Adding a Query Governor to Dynamic-Search Stored Procedures

,

Sometime back I wrote a piece that SQLServerCentral kindly published called “How to Design, Build and Test a Dynamic Search Stored Procedure.”  While I believe that the technical advice given in that article is sound, there is a case where it could use a small improvement.

That article focused on how to build up highly-efficient, dynamic SQL to retrieve a row set from a table, based on filtering criteria passed into the stored procedure.  Presumably this filtering criteria is the result of an application’s user visiting a form and entering the filtering criteria from a set of form fields corresponding to the filtering criteria expected by the stored procedure.

What the technical aspects lacked was a practical focus on a general user’s behavior.  So let’s consider that for a moment.  When a user comes to a search form he is offered an array of filtering criteria to select his choice of rows from the table for display in the application.  Perhaps a bewildering array of choices.  The user must consciously think about what makes his need important and what filtering criteria will get him there the fastest.  So the user pauses to contemplate these deep questions.

Most people in the Information Technology industry have heard the term “dumb user” before.  Normally we try to avoid using it when we happen to be around one of the potential users of the system for fear of the political repercussions.  But the term persists and has been around as long as I can remember.  It originated from the concept that each form in an application needs to be coded around the principle of the dumbest possible user operating that form.  The idea was that the application should be the shepherd, leading its flock (the user community) to a desired outcome, this being that expected results should be delivered quickly and efficiently.

Let’s go back now to our intensely dumb user who has our search form displayed on his monitor and is now pondering his choices.  What makes the record this person is seeking unique?  How can it be found the quickest?  Is he even sure how to limit the choice?  How is a dumb user expected to react?

Why not hit the query button with no filtering criteria present?  His lizard-like brain comes to the conclusion that the machine is probably not as capable of filtering the records to just the one he would like to see, and knows that he’s the dominant life form on this planet so probably can do a better job of filtering the results by eyeball.

That’s fine when there’s just a few rows in the table, but what if there are tens of millions?  Our poor web application just retrieved all of those rows, and hopefully was at least smart enough to display a limited set (called a page) at a time.  But somewhere all of those tens of millions of cached records exist, pining away for our lizard to hit the “next page” key and show another tiny slice of the cached results.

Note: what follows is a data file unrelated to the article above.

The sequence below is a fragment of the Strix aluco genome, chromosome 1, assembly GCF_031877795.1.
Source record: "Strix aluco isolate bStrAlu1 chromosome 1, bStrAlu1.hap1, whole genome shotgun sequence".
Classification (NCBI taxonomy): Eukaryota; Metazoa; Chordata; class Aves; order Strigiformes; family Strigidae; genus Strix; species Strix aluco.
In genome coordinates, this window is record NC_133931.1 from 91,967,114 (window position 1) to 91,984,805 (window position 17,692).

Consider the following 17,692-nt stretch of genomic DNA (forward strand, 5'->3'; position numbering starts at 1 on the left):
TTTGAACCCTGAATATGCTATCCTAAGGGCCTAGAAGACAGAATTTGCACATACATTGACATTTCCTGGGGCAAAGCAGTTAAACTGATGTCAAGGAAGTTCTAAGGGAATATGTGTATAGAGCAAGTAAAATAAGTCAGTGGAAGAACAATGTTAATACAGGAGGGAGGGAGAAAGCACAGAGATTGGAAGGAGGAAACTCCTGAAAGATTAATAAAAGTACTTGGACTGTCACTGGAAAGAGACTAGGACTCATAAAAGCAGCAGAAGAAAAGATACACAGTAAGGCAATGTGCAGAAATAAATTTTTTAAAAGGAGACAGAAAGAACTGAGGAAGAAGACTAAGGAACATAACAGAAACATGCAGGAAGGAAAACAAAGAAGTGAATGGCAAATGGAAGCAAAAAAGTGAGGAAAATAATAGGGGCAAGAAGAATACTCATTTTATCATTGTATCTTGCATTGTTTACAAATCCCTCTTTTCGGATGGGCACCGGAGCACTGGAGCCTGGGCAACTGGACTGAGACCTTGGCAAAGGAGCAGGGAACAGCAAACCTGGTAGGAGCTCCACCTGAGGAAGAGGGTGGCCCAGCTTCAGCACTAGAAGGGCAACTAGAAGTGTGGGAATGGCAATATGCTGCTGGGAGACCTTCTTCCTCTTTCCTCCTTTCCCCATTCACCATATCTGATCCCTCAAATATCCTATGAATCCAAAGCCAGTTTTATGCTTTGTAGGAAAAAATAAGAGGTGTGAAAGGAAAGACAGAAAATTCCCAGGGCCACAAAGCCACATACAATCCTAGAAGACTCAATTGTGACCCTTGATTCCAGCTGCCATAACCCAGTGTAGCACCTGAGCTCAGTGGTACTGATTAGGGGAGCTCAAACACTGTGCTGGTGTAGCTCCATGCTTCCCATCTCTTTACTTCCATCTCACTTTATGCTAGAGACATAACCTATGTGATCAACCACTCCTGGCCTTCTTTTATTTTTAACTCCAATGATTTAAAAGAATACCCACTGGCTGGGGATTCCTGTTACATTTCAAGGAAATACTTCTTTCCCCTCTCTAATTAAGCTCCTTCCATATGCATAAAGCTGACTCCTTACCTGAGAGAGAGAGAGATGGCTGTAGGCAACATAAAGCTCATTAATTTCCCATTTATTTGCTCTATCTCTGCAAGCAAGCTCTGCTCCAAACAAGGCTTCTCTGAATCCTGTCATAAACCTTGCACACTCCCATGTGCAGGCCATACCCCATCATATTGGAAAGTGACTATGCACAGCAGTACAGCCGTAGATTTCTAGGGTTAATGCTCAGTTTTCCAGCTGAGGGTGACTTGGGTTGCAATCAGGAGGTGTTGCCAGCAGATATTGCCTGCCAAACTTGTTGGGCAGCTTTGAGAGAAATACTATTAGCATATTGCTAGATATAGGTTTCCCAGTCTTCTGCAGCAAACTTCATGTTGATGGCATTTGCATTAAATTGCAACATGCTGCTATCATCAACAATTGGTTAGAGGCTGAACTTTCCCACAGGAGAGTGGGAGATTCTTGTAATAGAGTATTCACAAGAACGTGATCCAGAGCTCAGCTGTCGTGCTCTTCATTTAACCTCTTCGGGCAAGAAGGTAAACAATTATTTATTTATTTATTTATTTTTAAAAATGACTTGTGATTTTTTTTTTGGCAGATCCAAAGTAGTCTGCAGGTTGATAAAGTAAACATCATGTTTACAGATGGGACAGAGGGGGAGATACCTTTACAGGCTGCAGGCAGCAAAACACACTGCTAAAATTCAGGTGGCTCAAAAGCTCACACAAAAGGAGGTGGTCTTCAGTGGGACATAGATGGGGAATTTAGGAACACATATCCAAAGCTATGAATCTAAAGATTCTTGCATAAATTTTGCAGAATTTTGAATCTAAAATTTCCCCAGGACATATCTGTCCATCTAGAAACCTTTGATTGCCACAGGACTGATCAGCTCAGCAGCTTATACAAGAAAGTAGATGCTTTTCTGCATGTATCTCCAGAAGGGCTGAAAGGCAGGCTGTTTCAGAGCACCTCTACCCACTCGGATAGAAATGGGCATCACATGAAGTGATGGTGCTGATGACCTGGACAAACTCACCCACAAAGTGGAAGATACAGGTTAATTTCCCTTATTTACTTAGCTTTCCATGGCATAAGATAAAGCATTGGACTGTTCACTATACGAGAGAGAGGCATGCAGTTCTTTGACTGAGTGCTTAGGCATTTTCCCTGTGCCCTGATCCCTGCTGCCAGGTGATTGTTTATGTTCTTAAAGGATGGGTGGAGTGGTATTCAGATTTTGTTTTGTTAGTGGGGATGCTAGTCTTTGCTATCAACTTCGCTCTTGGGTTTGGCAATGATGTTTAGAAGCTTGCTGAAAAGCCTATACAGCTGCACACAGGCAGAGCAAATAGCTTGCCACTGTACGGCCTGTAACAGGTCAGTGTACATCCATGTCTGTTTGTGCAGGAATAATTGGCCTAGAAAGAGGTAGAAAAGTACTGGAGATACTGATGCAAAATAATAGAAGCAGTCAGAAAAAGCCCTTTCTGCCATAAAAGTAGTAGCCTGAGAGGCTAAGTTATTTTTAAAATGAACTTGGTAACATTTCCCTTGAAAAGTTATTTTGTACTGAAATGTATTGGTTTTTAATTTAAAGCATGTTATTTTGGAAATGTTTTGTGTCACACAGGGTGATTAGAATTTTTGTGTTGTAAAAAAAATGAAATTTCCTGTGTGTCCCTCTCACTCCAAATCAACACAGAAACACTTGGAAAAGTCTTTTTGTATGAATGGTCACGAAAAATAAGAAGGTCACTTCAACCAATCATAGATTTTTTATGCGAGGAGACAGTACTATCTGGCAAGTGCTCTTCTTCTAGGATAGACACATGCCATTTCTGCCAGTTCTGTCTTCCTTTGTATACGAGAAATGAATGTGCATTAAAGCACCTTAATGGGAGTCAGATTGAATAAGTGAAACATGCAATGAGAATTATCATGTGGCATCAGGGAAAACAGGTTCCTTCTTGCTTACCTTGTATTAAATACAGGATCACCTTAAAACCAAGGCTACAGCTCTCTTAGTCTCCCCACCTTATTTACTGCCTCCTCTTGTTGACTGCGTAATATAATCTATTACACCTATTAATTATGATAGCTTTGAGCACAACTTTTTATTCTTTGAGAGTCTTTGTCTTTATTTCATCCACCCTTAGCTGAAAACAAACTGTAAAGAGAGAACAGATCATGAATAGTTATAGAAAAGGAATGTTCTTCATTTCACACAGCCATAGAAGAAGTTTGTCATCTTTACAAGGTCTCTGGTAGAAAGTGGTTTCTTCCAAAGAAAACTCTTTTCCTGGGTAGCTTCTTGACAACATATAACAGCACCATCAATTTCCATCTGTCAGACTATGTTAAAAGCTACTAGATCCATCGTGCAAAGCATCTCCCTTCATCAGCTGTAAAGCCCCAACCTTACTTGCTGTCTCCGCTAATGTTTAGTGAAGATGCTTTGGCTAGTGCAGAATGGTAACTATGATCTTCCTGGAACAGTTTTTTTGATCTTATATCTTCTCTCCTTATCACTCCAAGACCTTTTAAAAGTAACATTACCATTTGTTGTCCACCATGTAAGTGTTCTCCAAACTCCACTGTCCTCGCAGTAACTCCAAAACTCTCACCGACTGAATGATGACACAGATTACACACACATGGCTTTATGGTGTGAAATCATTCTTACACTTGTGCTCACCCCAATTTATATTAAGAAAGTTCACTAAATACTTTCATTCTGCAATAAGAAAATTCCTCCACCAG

Enter the Query Governor, better known as a way to limit rows retrieved for an unfiltered query and still be most likely to retrieve what the user needs.

Some Sample Data and a Simplified Dynamic Search Stored Procedure

Since I’m big into code reuse, let’s reuse some of the code from that article to construct our sample data.

CREATE TABLE dbo.Shipments
(
    Consignment_No  VARCHAR(30)   NOT NULL
    ,ReferenceNo    VARCHAR(30)   NULL
    ,CustID         VARCHAR(20)   NULL
    ,Total_Pkgs     INT           NOT NULL
    ,Last_Status    VARCHAR(12)   NULL
    ,Last_Status_DT DATETIME      NULL
    ,PRIMARY KEY CLUSTERED (Consignment_No)
);
INSERT INTO dbo.Shipments (Consignment_No, ReferenceNo, CustID, Total_Pkgs,Last_Status_DT)
VALUES ('8033701','PO 12345','ACME',1, '2013-10-23 20:12:00.000')
    ,('0152037',NULL,'ACME',1, '2013-10-28 13:11:00.000')
    ,('4292860',NULL,'ATLAS',1, '2013-10-25 08:49:00.000')
    ,('0806473','INV 43523','ATLAS',1, '2013-10-24 10:54:00.000')
    ,('6289811',NULL,'APPLE',1, '2013-10-27 14:45:00.000')
    ,('0642191','SO 1111','APPLE',1, '2013-10-29 11:37:00.000')
    ,('8363496',NULL,NULL,1, '2013-10-22 02:44:00.000')
    ,('7271931',NULL,NULL,1, '2013-10-29 00:36:00.000');
   
GO
--DROP PROCEDURE dbo.Shipment_Tracking;
--DROP PROCEDURE dbo.Shipment_Tracking_QG1;
--DROP PROCEDURE dbo.Shipment_Tracking_QG2;
--DROP TABLE dbo.QueryGovernor;
--DROP TABLE dbo.Shipments;

The DROPs are provided to ultimately clean out of your sandbox all of the objects we’ll create throughout this article.

We’ll use a trimmed down version of the dynamic search stored procedure from the article, showing just some of the criteria for filtering.

CREATE PROCEDURE [dbo].[Shipment_Tracking]
(
    @StartDT           DATETIME    = NULL
    ,@EndDT            DATETIME    = NULL
    ,@Consignment_No   VARCHAR(30) = NULL
    ,@CustID           VARCHAR(20) = NULL
    ,@debug            TINYINT     = 0       -- 1=Display debug results
)
AS BEGIN
    SET NOCOUNT ON;
   
    -- Truncate time component from start date
    DECLARE @StartDate DATETIME = DATEADD(day, 0, DATEDIFF(day, 0, @StartDT))
        -- Truncate time component from end date and add 1
        ,@EndDate      DATETIME = DATEADD(day, 1, DATEDIFF(day, 0, @EndDT))
        ,@SQL          NVARCHAR(MAX)
        ,@SQLParms     NVARCHAR(MAX) = N'
            @StartDT           DATETIME
            ,@EndDT            DATETIME
            ,@Consignment_No   VARCHAR(30)
            ,@CustID           VARCHAR(20)';
   
    -- If @EndDate is NULL, then use @StartDT + 1